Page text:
Author: Maud Hart Lovelace
Publication Date: First Published in 1940
Genre: Junior Fiction, Realistic Fiction
To people in Deep Valley, it felt like Betsy and Tacy had always been friends, since it was difficult to imagine one without the other. The girls first became friends when they were five years old and Tacy moved to the house across the street from Betsy. Tacy is very bashful while Betsy is a born storyteller. Together, they can turn an ordinary piano box into their extraordinary hideout or a sand into their own special shop. Betsy tells Tacy stories about giant feathers or about the magic horse that pulls the milk wagon. As long as they have each other, any day can be magical for Betsy and Tacy.
This is wonderful little book about two little girls and their day-to-day adventures at the turn of the century. While they are rather ordinary girls, they turn simple activities into something magical. Reading these books was slightly bittersweet, since I knew that I’d been missing out on these books throughout my childhood. I don’t understand how I hadn’t heard of this series until very recently. I re-watched You’ve Got Mail in mid October, and caught a reference to the series. A year or so ago I read Ballet Shoes, based on the reference in the same movie. It was amazing, so I figured I’d have to read Betsy-Tacy as well. A week or so ago I read Home for the Holidays by Heather Vogel Frederick, which is a part of the Mother-Daughter Book Club series. In the book, the girls read the ten books in the Betsy-Tacy series, which they all loved. Fans of the books actually wrote to Frederick trying to convince her to read Betsy-Tacy (which she did, and she obviously loved them.) After reading that, I went out to the library and took out Betsy-Tacy. This book struck me as the Anne of Green Gables for the younger set. It had similar themes and focused a lot on a strong friendship, plus the main character had a vibrant imagination. These books are semi-autobiographical and were originally stories Maud Hart Lovelace would tell to her daughter. As her daughter grew up, so did Betsy and Tacy. The main characters are sweet girls and it was very easy to forget that this book takes place in the 1900's. I was their age in 1995, but I still saw similarities in our childhoods, although theirs took place in a very different time. I’m really looking forward to seeing the girls grow up throughout the series, which ends with Betsy’s wedding.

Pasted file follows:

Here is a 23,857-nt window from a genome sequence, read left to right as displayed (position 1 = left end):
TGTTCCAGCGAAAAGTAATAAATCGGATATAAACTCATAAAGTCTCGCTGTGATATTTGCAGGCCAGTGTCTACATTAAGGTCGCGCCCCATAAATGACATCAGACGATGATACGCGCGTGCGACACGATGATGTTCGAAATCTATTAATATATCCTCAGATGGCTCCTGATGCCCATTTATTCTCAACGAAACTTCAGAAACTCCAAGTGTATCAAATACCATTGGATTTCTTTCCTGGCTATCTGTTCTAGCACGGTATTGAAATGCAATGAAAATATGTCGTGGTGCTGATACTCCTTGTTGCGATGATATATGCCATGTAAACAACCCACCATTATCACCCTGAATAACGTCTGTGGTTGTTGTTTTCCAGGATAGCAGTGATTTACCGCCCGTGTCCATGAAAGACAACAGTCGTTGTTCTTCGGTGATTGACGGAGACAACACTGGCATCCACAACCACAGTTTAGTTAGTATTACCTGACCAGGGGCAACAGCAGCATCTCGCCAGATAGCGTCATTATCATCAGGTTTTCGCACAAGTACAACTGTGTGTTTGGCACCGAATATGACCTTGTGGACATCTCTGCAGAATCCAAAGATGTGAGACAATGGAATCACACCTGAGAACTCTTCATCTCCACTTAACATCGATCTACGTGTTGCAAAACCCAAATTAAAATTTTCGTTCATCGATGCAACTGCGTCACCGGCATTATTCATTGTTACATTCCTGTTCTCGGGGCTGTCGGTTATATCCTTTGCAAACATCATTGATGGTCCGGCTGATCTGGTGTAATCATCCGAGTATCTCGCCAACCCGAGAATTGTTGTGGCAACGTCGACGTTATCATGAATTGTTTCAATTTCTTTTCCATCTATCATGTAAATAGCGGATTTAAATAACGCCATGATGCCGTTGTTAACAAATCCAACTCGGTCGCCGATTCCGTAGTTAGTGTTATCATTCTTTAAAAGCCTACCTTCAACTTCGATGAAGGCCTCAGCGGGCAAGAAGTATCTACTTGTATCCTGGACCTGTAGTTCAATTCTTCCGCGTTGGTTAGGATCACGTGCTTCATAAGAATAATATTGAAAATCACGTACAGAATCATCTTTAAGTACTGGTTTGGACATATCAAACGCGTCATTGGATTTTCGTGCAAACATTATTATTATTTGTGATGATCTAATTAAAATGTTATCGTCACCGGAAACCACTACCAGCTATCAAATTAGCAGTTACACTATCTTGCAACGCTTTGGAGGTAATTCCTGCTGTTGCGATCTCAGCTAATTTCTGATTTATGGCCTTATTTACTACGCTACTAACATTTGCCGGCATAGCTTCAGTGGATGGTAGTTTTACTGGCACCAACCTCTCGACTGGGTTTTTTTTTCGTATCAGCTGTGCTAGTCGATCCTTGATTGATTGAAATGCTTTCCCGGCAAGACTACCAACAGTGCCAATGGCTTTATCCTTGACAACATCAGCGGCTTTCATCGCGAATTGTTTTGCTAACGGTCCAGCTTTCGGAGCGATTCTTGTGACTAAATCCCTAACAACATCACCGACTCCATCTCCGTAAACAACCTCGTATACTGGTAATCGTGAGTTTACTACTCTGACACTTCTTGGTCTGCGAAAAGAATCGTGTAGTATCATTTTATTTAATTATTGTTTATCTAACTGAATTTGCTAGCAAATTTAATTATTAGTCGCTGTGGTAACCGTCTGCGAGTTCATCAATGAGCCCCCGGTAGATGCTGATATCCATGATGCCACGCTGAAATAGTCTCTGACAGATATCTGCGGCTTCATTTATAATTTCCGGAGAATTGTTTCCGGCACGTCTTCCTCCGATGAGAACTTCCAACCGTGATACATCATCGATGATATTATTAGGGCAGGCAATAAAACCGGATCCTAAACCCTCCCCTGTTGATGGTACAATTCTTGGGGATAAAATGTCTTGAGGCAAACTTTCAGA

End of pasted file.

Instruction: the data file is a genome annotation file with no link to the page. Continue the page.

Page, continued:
When first hearing about these books, it would be easy to dismiss them as being boring. The plot outline doesn’t exactly sound riveting. I think that that’s the beauty of this book: it takes simple and ordinary things that children do and turns it into a sweet book about the wonders of imagination and childhood. Although the writing is very simple, it’s also charming and delightful. My favourite part was when Betsy was telling Tacy about heaven. I thought that chapter was sad and beautifully written, yet it still managed to have all the sweetness of an ideal childhood. I’m really looking forward to continuing with this series. I don’t think this lovely book is half as popular as it deserves to be. Betsy-Tacy is practically perfect and a must-read for children (or children at heart.)
“Goodness!” Said Betsy. “The world is big.”